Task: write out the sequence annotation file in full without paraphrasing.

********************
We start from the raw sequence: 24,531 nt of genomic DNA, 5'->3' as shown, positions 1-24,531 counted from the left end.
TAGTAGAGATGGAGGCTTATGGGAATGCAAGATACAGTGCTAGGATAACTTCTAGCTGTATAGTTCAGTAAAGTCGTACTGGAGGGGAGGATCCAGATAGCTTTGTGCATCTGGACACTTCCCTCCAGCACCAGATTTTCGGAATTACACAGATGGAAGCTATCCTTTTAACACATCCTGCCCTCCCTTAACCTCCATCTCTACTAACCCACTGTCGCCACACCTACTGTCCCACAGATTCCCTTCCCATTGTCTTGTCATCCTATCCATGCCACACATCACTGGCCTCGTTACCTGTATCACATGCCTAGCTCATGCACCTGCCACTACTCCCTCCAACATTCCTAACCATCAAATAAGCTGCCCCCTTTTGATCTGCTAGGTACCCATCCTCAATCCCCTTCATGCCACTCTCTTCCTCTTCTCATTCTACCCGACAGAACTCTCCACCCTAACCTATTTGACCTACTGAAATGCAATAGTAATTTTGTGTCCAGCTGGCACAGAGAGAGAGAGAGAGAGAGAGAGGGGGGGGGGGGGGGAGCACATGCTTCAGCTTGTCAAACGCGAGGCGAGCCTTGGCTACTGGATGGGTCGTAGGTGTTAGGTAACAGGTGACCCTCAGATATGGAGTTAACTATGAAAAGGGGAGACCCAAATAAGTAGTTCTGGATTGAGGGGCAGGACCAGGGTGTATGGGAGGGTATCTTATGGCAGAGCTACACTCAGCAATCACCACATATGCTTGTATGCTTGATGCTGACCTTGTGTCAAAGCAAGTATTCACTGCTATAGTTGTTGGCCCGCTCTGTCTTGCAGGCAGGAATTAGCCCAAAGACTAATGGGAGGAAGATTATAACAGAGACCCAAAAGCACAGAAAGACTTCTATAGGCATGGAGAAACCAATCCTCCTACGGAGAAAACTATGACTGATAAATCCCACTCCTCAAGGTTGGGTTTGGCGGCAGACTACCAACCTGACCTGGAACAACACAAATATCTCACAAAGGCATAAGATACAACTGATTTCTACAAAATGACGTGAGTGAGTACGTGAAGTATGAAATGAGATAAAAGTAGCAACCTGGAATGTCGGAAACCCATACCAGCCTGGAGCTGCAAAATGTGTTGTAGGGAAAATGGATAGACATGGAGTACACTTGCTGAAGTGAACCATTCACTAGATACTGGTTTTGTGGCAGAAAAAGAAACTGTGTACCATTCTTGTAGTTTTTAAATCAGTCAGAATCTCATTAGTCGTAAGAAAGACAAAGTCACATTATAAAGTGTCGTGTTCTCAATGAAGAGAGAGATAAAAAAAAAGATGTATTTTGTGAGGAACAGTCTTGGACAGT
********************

We start from the raw sequence: 24,531 nt of genomic DNA, 5'->3' as shown, positions 1-24,531 counted from the left end.
TAGTAGAGATGGAGGCTTATGGGAATGCAAGATACAGTGCTAGGATAACTTCTAGCTGTATAGTTCAGTAAAGTCGTACTGGAGGGGAGGATCCAGATAGCTTTGTGCATCTGGACACTTCCCTCCAGCACCAGATTTTCGGAATTACACAGATGGAAGCTATCCTTTTAACACATCCTGCCCTCCCTTAACCTCCATCTCTACTAACCCACTGTCGCCACACCTACTGTCCCACAGATTCCCTTCCCATTGTCTTGTCATCCTATCCATGCCACACATCACTGGCCTCGTTACCTGTATCACATGCCTAGCTCATGCACCTGCCACTACTCCCTCCAACATTCCTAACCATCAAATAAGCTGCCCCCTTTTGATCTGCTAGGTACCCATCCTCAATCCCCTTCATGCCACTCTCTTCCTCTTCTCATTCTACCCGACAGAACTCTCCACCCTAACCTATTTGACCTACTGAAATGCAATAGTAATTTTGTGTCCAGCTGGCACAGAGAGAGAGAGAGAGAGAGAGAGGGGGGGGGGGGGGGAGCACATGCTTCAGCTTGTCAAACGCGAGGCGAGCCTTGGCTACTGGATGGGTCGTAGGTGTTAGGTAACAGGTGACCCTCAGATATGGAGTTAACTATGAAAAGGGGAGACCCAAATAAGTAGTTCTGGATTGAGGGGCAGGACCAGGGTGTATGGGAGGGTATCTTATGGCAGAGCTACACTCAGCAATCACCACATATGCTTGTATGCTTGATGCTGACCTTGTGTCAAAGCAAGTATTCACTGCTATAGTTGTTGGCCCGCTCTGTCTTGCAGGCAGGAATTAGCCCAAAGACTAATGGGAGGAAGATTATAACAGAGACCCAAAAGCACAGAAAGACTTCTATAGGCATGGAGAAACCAATCCTCCTACGGAGAAAACTATGACTGATAAATCCCACTCCTCAAGGTTGGGTTTGGCGGCAGACTACCAACCTGACCTGGAACAACACAAATATCTCACAAAGGCATAAGATACAACTGATTTCTACAAAATGACGTGAGTGAGTACGTGAAGTATGAAATGAGATAAAAGTAGCAACCTGGAATGTCGGAAACCCATACCAGCCTGGAGCTGCAAAATGTGTTGTAGGGAAAATGGATAGACATGGAGTACACTTGCTGAAGTGAACCATTCACTAGATACTGGTTTTGTGGCAGAAAAAGAAACTGTGTACCATTCTTGTAGTTTTTAAATCAGTCAGAATCTCATTAGTCGTAAGAAAGACAAAGTCACATTATAAAGTGTCGTGTTCTCAATGAAGAGAGAGATAAAAAAAAAGATGTATTTTGTGAGGAACAGTCTTGGACAGT